|Publication number||US4216428 A|
|Application number||US 05/906,196|
|Publication date||Aug 5, 1980|
|Filing date||May 15, 1978|
|Priority date||Oct 29, 1974|
|Publication number||05906196, 906196, US 4216428 A, US 4216428A, US-A-4216428, US4216428 A, US4216428A|
|Inventors||Yoshinobu Tatsuzawa, Masayuki Sakamoto, Hiromi Wasai|
|Original Assignee||Matsushita Electric Industrial Co., Ltd., Nippon Telegraph & Telephone Public Corp.|
|Export Citation||BiBTeX, EndNote, RefMan|
|Patent Citations (3), Non-Patent Citations (1), Referenced by (3), Classifications (9), Legal Events (1)|
|External Links: USPTO, USPTO Assignment, Espacenet|
This is a Continuation of application Ser. No. 626,097 filed Oct. 28, l975, now aband.
The present invention relates to a diversity receiving system. In particular, it relates to a receiving system mounted on a vehicle or carried by a man for reliably receiving a signal modulated by a pulse signal.
When an electromagnetic wave is transmitted from a vehicle or the like, electromagnetic waves are received which have been reflected by the often complex topography. Accordingly, fading occurs and this results in periodic dips or valleys in the electric field strength of the received signal depending on the wavelength involved and the speed of the vehicle. An error is thus produced in transmitting a pulse signal. An object of the present invention is to overcome the above difficulty.
It has been suggested in the prior art to arrange receiving antennas at two spaced locations and combine their outputs in a single receiver. However, such a system merely causes a change in the shape of the faded-signal waveform and is not an effective solution to the problem. It has also been suggested to receive and detect by the use of two receivers located at separate places and to selectively take the output of the receiver having the higher S/N ratio. This system has the disadvantages that noise which occurs upon switching, may cause an error and that a complex device is required for determining the higher S/N ratio and for switching thereto.
It is an object of the present invention to provide a receiving system which overcomes the above difficulties.
The above and other objects, features and advantages of the present invention will become more apparent from the following detailed description of a preferred embodiment of the invention when taken in conjunction with the accompanying drawings.
FIG. 1 is a block diagram showing the construction of a receiving system for receiving a signal modulated by a pulse in accordance with an embodiment of the present invention.
FIG. 2, a-c, illustrates waveforms which are useful in explaining the operation thereof.
FIG. 3 is a block diagram showing another embodiment of the present invention in which two local oscillators are employed.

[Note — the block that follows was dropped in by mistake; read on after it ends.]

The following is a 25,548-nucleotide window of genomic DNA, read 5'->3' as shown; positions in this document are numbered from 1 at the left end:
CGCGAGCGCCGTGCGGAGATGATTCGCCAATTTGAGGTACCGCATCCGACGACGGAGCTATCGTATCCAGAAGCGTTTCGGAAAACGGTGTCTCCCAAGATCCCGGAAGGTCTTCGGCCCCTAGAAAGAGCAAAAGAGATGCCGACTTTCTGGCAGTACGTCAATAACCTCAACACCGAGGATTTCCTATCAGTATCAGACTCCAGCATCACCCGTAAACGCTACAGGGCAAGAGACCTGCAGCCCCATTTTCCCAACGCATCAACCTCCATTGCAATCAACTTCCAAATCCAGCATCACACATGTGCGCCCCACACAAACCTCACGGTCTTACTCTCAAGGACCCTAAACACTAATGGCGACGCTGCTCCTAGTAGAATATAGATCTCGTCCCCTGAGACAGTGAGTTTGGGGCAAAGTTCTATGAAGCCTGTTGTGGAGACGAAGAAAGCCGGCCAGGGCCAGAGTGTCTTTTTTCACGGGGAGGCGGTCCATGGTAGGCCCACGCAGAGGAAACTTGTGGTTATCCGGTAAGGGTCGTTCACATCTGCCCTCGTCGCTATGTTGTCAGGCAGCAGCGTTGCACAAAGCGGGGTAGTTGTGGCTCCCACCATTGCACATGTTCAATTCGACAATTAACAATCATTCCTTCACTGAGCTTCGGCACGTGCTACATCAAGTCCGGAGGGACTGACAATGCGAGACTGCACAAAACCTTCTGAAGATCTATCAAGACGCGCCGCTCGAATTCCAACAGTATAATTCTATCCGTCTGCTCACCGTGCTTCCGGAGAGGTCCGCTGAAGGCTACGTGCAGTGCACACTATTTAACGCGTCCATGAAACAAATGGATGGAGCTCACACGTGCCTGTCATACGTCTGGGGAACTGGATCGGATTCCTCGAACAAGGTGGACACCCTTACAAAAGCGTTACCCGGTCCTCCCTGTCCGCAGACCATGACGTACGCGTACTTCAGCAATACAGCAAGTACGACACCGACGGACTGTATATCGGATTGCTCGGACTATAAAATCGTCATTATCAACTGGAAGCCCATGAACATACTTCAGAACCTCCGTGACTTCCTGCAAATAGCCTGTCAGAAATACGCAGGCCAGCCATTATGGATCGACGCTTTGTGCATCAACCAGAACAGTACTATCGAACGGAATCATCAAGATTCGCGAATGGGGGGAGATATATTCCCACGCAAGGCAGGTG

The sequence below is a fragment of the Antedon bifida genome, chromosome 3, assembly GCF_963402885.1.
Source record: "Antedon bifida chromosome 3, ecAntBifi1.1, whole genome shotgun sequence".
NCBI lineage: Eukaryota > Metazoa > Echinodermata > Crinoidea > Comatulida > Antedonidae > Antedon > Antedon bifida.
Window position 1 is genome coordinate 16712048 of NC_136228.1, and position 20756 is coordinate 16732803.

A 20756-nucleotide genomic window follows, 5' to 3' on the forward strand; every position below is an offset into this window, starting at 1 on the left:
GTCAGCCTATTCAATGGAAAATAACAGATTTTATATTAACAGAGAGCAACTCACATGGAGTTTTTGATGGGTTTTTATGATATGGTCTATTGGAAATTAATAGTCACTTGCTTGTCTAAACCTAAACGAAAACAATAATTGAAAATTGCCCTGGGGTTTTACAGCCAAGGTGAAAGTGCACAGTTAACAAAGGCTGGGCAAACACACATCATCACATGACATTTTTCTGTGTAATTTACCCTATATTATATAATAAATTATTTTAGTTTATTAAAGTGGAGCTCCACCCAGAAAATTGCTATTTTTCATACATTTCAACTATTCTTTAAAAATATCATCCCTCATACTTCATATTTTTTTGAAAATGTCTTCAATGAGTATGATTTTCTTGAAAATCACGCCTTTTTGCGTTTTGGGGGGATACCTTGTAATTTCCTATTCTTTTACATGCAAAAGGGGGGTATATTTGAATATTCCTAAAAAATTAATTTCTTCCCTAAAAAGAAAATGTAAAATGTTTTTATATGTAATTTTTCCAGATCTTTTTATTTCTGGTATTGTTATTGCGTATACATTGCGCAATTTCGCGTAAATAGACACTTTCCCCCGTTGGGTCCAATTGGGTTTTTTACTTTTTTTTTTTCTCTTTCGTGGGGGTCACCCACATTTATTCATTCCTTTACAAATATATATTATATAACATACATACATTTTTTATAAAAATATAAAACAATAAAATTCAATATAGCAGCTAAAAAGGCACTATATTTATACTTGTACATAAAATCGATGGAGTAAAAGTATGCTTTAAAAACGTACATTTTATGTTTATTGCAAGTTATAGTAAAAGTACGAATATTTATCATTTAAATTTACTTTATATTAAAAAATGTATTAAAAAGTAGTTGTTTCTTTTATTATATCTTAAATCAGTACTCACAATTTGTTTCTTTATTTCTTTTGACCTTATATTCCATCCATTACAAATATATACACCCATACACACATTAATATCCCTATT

An embodiment of the present invention will now be explained with reference to the drawings.
In FIG. 1, separate receivers 1 and 2 are coupled to antennas A1 and A2, respectively, which are spaced from each other by, for example, at least several wavelengths. A local oscillator 3 and a frequency shift circuit 4 are provided. The receivers1 and 2 are supplied with local oscillation frequencies which are slightly frequency shifted from each other by the frequency shift circuit 4. The frequency shift circuit receives an output of the local oscillator 3 and shifts the frequency of this output. The frequency shift circuit can also be a separate local oscillator 4a as shown in FIG. 3, the frequency of which is slightly different from that of the local oscillator 3. When an NRZ (non-return to zero) modulating signal of 600 bits/sec is to be received, for example, the amount of the frequency shift must be at least 300 Hz which corresponds to the fundamental frequency thereof. That is, the fundamental frequency of the information signal modulating the received high frequency carrier signal is the lowest frequency component of this signal. When the modulating signal is an NRZ signal of 600 bits/sec, the fundamental frequency is 300 Hz. The upper limit of the shift amount should be within a range beyond which the sideband signal spreads beyond the receiver band width resulting in reduction in sensitivity.
More particularly, the band widths of the receivers are set to be slightly broader than the minimum band width required for receipt of the transmission or they are set such that the center frequencies thereof are slightly frequency shifted from each other. The local oscillation frequencies supplied to the respective receivers are frequency shifted from each other by at least the fundamental frequency of the modulating pulse or digital signal. An intermediate frequency amplifier circuit 5 combines and amplifies the intermediate frequency signal outputs from receivers 1 and 2. A detector circuit 6 detects the output from the intermediate frequency amplifier circuit. A low pass filter 7 is provided to produce a detected output which is free from a pip.
The signal modulation system may employ any type of modulation such as amplitude modulation, frequency modulation, phase modulation and the like. More satisfactory result may be obtained when three or more receiver and antenna sets are used.
With the above receiving and detecting system, highly reliable signal reception which is free from the effects of fading is attained.